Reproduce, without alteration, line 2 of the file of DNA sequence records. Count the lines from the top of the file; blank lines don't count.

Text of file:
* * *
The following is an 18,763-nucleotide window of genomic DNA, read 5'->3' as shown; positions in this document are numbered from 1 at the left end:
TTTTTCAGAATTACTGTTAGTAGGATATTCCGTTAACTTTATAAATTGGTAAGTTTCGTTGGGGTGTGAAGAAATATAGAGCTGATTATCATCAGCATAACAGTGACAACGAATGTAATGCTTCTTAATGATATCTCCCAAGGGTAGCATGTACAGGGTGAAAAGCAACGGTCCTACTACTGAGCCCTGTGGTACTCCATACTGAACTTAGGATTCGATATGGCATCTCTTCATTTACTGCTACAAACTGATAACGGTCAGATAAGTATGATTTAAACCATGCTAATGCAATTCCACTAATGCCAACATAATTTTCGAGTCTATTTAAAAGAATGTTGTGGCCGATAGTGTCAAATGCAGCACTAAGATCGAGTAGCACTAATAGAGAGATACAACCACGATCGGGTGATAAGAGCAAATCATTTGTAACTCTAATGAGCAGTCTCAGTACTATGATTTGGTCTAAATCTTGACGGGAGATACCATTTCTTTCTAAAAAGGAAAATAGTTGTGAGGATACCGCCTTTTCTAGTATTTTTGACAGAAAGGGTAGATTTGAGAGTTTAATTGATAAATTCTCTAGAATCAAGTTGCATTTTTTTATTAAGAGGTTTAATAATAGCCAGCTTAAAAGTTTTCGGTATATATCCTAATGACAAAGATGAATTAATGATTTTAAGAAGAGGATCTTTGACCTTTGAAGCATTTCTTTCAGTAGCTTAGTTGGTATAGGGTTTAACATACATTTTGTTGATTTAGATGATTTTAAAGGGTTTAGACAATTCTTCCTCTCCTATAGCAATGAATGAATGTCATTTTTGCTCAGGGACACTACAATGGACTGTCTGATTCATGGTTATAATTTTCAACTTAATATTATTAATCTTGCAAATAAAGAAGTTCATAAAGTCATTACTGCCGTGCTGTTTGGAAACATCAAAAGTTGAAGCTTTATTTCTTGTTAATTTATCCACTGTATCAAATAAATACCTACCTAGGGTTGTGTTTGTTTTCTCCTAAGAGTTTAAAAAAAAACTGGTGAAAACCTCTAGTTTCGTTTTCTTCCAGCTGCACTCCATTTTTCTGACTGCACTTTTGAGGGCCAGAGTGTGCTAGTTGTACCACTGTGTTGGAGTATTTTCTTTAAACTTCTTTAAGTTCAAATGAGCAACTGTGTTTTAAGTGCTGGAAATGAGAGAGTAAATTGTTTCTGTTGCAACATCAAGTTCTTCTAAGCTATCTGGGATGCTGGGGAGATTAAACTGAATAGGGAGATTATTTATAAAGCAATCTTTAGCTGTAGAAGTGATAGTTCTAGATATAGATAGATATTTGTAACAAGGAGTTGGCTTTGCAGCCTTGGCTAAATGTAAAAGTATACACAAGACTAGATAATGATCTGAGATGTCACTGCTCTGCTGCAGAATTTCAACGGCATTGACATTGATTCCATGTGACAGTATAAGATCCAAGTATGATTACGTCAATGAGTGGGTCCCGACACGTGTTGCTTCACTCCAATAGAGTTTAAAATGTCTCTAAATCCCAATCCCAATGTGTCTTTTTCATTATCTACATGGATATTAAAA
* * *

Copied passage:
TTTTTCAGAATTACTGTTAGTAGGATATTCCGTTAACTTTATAAATTGGTAAGTTTCGTTGGGGTGTGAAGAAATATAGAGCTGATTATCATCAGCATAACAGTGACAACGAATGTAATGCTTCTTAATGATATCTCCCAAGGGTAGCATGTACAGGGTGAAAAGCAACGGTCCTACTACTGAGCCCTGTGGTACTCCATACTGAACTTAGGATTCGATATGGCATCTCTTCATTTACTGCTACAAACTGATAACGGTCAGATAAGTATGATTTAAACCATGCTAATGCAATTCCACTAATGCCAACATAATTTTCGAGTCTATTTAAAAGAATGTTGTGGCCGATAGTGTCAAATGCAGCACTAAGATCGAGTAGCACTAATAGAGAGATACAACCACGATCGGGTGATAAGAGCAAATCATTTGTAACTCTAATGAGCAGTCTCAGTACTATGATTTGGTCTAAATCTTGACGGGAGATACCATTTCTTTCTAAAAAGGAAAATAGTTGTGAGGATACCGCCTTTTCTAGTATTTTTGACAGAAAGGGTAGATTTGAGAGTTTAATTGATAAATTCTCTAGAATCAAGTTGCATTTTTTTATTAAGAGGTTTAATAATAGCCAGCTTAAAAGTTTTCGGTATATATCCTAATGACAAAGATGAATTAATGATTTTAAGAAGAGGATCTTTGACCTTTGAAGCATTTCTTTCAGTAGCTTAGTTGGTATAGGGTTTAACATACATTTTGTTGATTTAGATGATTTTAAAGGGTTTAGACAATTCTTCCTCTCCTATAGCAATGAATGAATGTCATTTTTGCTCAGGGACACTACAATGGACTGTCTGATTCATGGTTATAATTTTCAACTTAATATTATTAATCTTGCAAATAAAGAAGTTCATAAAGTCATTACTGCCGTGCTGTTTGGAAACATCAAAAGTTGAAGCTTTATTTCTTGTTAATTTATCCACTGTATCAAATAAATACCTACCTAGGGTTGTGTTTGTTTTCTCCTAAGAGTTTAAAAAAAAACTGGTGAAAACCTCTAGTTTCGTTTTCTTCCAGCTGCACTCCATTTTTCTGACTGCACTTTTGAGGGCCAGAGTGTGCTAGTTGTACCACTGTGTTGGAGTATTTTCTTTAAACTTCTTTAAGTTCAAATGAGCAACTGTGTTTTAAGTGCTGGAAATGAGAGAGTAAATTGTTTCTGTTGCAACATCAAGTTCTTCTAAGCTATCTGGGATGCTGGGGAGATTAAACTGAATAGGGAGATTATTTATAAAGCAATCTTTAGCTGTAGAAGTGATAGTTCTAGATATAGATAGATATTTGTAACAAGGAGTTGGCTTTGCAGCCTTGGCTAAATGTAAAAGTATACACAAGACTAGATAATGATCTGAGATGTCACTGCTCTGCTGCAGAATTTCAACGGCATTGACATTGATTCCATGTGACAGTATAAGATCCAAGTATGATTACGTCAATGAGTGGGTCCCGACACGTGTTGCTTCACTCCAATAGAGTTTAAAATGTCTCTAAATCCCAATCCCAATGTGTCTTTTTCATTATCTACATGGATATTAAAA